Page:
One of the greatest challenges that I had as a first year teacher was with classroom management. I’ve mentioned that a number of times before and I think most first year teachers go through that.
As with most, I noticed that I had some days where the kids were good, and others where they were bad. It was just so unpredictible. But why?
What made those days so unpredictible?
I honestly think it was a combination of things. But the most important factor in the behavior of the kids had to do with how much dead time they had. How much time they were unoccupied and had to find something to do to keep themselves occupied.
How do you keep them occupied?
The academic term for keeping kids occupied is pacing. Essentially, this means that we have to learn how to run our class (or rehearsal) as seamlessly as possible and make the most effective use of time.
Sometimes this will involve almost entertaining the students during a lecture (my buddy Jonathan compares teaching to being a game show host). Sometimes, it will involve keeping a class occupied while you work with one or two students. It always involves structuring the time to avoid completely dead time. This is usually accomplished by teaching bell-to-bell.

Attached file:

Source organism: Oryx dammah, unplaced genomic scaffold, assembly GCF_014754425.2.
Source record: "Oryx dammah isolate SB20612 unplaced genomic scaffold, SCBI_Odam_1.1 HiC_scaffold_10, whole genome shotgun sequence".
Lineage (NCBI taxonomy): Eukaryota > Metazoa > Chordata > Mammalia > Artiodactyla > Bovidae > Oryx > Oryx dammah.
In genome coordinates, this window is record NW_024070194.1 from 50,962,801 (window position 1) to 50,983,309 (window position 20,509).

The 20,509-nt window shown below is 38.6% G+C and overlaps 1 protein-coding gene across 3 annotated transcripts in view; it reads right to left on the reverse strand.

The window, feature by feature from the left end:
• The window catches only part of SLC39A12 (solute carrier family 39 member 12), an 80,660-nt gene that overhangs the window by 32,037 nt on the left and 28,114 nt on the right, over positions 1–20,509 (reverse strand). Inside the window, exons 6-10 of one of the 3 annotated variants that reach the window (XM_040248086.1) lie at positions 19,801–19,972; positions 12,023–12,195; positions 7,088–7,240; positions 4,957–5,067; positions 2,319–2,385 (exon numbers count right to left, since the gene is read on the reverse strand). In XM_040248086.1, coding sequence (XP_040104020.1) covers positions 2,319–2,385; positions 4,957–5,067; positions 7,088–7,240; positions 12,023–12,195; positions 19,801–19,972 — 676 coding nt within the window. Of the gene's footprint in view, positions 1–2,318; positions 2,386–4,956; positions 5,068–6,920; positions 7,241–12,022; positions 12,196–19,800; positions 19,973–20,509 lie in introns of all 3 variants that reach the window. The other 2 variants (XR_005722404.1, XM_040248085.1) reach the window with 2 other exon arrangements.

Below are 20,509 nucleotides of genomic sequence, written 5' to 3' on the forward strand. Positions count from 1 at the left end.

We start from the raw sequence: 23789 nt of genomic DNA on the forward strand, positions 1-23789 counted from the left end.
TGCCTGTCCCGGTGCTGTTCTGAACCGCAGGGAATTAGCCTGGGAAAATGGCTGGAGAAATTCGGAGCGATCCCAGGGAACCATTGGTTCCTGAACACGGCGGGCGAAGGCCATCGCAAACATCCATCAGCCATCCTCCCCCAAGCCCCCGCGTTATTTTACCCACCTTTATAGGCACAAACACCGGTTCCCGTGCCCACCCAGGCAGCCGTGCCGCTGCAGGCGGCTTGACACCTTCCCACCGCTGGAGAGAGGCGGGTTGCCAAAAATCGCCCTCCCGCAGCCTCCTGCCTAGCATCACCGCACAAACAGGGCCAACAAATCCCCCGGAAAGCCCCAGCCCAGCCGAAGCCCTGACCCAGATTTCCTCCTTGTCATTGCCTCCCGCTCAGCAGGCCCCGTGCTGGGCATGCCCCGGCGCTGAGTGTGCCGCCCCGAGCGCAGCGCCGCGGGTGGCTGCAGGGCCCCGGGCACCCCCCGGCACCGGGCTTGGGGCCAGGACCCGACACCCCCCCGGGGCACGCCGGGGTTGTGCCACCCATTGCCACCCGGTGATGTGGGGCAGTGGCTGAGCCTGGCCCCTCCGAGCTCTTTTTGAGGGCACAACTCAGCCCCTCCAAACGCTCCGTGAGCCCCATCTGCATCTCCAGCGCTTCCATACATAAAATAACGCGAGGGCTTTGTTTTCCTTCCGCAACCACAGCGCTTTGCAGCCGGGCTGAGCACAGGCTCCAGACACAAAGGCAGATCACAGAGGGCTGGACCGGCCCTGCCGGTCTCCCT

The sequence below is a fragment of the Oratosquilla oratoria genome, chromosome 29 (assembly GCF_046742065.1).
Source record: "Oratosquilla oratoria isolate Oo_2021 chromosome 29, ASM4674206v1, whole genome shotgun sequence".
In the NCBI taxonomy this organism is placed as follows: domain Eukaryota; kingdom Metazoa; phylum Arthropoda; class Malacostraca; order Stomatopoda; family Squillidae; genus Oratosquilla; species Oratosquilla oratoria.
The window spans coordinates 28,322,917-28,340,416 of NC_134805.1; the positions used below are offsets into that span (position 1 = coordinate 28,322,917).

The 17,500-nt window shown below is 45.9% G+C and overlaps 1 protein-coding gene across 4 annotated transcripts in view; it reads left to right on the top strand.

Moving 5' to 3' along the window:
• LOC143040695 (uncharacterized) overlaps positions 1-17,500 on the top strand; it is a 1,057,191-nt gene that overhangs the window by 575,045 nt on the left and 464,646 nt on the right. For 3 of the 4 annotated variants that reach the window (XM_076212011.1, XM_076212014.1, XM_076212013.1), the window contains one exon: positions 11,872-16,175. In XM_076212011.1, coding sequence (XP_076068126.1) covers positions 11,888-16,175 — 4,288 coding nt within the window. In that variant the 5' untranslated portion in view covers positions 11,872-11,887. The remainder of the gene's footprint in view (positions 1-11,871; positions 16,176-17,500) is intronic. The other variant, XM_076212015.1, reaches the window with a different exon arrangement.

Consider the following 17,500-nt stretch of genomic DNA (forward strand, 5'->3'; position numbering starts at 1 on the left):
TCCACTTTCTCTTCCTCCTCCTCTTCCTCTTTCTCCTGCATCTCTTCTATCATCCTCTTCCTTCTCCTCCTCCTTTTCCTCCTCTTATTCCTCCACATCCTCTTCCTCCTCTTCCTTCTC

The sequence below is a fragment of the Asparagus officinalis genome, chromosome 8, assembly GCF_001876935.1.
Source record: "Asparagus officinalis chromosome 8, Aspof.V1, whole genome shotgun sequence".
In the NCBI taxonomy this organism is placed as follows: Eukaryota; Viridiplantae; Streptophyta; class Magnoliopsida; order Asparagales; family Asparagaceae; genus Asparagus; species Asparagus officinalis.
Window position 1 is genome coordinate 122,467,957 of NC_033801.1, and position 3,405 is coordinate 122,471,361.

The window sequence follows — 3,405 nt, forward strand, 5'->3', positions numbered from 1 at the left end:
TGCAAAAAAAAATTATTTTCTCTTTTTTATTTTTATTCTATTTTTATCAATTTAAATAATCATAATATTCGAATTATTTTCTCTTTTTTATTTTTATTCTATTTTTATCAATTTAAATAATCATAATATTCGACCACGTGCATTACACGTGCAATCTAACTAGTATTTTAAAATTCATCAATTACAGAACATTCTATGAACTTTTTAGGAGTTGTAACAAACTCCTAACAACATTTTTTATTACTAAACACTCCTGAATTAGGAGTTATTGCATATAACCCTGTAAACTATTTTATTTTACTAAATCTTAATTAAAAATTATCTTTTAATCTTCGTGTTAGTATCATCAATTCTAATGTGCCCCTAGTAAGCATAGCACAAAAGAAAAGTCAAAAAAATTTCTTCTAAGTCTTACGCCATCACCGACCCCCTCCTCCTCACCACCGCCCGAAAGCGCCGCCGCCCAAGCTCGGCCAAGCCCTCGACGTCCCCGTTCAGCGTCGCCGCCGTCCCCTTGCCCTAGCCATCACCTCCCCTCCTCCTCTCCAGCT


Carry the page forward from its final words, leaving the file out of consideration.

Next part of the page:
Some keys in pacing
As a band director, much more of my job is improvised than a lot of other teachers. I have to respond immediately to diagnose, prescribe, and eliminate problems. Some basic guidelines I use in keeping the flow moving include:
- If I’m hearing individual students play, I will hear them play, make a brief comment or two, and go on
- Humor will usually keep the entire class focused
- I point out unoccupied students who have found a valuable use of their time such as numbering measures, working out difficult fingering passages, or oiling valves
- If I’m working on a section of music and I hear no improvement after three times, I’ll generally issue some comment like, “Wow! We all really need to practice that section! We’ll come back to it another day. We have too much to do today, though.”
- Every single rehearsal is important, no matter how close or distant the concert or contest is
- “Thanks for being quiet. We have a lot of work to do today.”
- Find something great going on in the room and point it out; have the students applaud for something great
- Start class as quickly as possible, announcements can come later on or throughout the period
- Assign students to take attendance
- Procedures, procedures, procedures! When we answer a question that was asked without permission, we merely encourage that behavior.
When I first began to really get a handle on classroom management and pacing, I realized how much more calm I was able to be in the classroom. The result ended up being that I have less problems and actually have to teach more.
Most of the pacing problems can be controlled by good lesson planning. But sometimes, life is more important than lesson plans. When life happens, the pacing skill can be supremely important!